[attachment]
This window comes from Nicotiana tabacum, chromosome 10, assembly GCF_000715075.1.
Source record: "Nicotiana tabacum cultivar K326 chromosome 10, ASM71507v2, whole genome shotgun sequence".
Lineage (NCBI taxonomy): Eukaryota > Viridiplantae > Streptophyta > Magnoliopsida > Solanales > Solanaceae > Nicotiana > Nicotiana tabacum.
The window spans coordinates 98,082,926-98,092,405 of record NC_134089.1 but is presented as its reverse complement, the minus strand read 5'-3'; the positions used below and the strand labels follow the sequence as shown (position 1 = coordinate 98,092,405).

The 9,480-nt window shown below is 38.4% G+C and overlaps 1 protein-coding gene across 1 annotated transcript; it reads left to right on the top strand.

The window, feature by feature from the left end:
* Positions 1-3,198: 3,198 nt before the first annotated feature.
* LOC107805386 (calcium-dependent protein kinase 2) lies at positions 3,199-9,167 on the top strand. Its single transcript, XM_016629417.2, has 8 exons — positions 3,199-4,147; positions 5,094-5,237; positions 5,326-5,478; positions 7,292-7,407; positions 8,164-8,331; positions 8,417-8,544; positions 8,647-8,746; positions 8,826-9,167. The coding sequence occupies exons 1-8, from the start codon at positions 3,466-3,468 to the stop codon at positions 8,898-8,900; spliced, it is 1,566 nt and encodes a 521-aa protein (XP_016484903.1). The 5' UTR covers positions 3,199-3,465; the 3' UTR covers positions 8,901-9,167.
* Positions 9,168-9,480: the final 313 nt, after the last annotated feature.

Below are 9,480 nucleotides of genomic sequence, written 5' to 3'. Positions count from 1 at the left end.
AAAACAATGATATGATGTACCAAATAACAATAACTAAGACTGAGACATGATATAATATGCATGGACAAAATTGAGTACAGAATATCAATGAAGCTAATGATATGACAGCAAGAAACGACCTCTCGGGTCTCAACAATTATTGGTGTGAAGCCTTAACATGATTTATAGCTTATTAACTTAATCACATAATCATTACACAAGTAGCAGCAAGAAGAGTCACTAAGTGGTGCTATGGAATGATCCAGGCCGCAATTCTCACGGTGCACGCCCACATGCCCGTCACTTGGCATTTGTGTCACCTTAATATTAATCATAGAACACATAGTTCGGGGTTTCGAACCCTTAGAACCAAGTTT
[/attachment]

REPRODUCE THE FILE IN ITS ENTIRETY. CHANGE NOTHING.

This window comes from Nicotiana tabacum, chromosome 10, assembly GCF_000715075.1.
Source record: "Nicotiana tabacum cultivar K326 chromosome 10, ASM71507v2, whole genome shotgun sequence".
Lineage (NCBI taxonomy): Eukaryota > Viridiplantae > Streptophyta > Magnoliopsida > Solanales > Solanaceae > Nicotiana > Nicotiana tabacum.
The window spans coordinates 98,082,926-98,092,405 of record NC_134089.1 but is presented as its reverse complement, the minus strand read 5'-3'; the positions used below and the strand labels follow the sequence as shown (position 1 = coordinate 98,092,405).

The 9,480-nt window shown below is 38.4% G+C and overlaps 1 protein-coding gene across 1 annotated transcript; it reads left to right on the top strand.

The window, feature by feature from the left end:
* Positions 1-3,198: 3,198 nt before the first annotated feature.
* LOC107805386 (calcium-dependent protein kinase 2) lies at positions 3,199-9,167 on the top strand. Its single transcript, XM_016629417.2, has 8 exons — positions 3,199-4,147; positions 5,094-5,237; positions 5,326-5,478; positions 7,292-7,407; positions 8,164-8,331; positions 8,417-8,544; positions 8,647-8,746; positions 8,826-9,167. The coding sequence occupies exons 1-8, from the start codon at positions 3,466-3,468 to the stop codon at positions 8,898-8,900; spliced, it is 1,566 nt and encodes a 521-aa protein (XP_016484903.1). The 5' UTR covers positions 3,199-3,465; the 3' UTR covers positions 8,901-9,167.
* Positions 9,168-9,480: the final 313 nt, after the last annotated feature.

Below are 9,480 nucleotides of genomic sequence, written 5' to 3'. Positions count from 1 at the left end.
AAAACAATGATATGATGTACCAAATAACAATAACTAAGACTGAGACATGATATAATATGCATGGACAAAATTGAGTACAGAATATCAATGAAGCTAATGATATGACAGCAAGAAACGACCTCTCGGGTCTCAACAATTATTGGTGTGAAGCCTTAACATGATTTATAGCTTATTAACTTAATCACATAATCATTACACAAGTAGCAGCAAGAAGAGTCACTAAGTGGTGCTATGGAATGATCCAGGCCGCAATTCTCACGGTGCACGCCCACATGCCCGTCACTTGGCATTTGTGTCACCTTAATATTAATCATAGAACACATAGTTCGGGGTTTCGAACCCTTAGAACCAAGTTT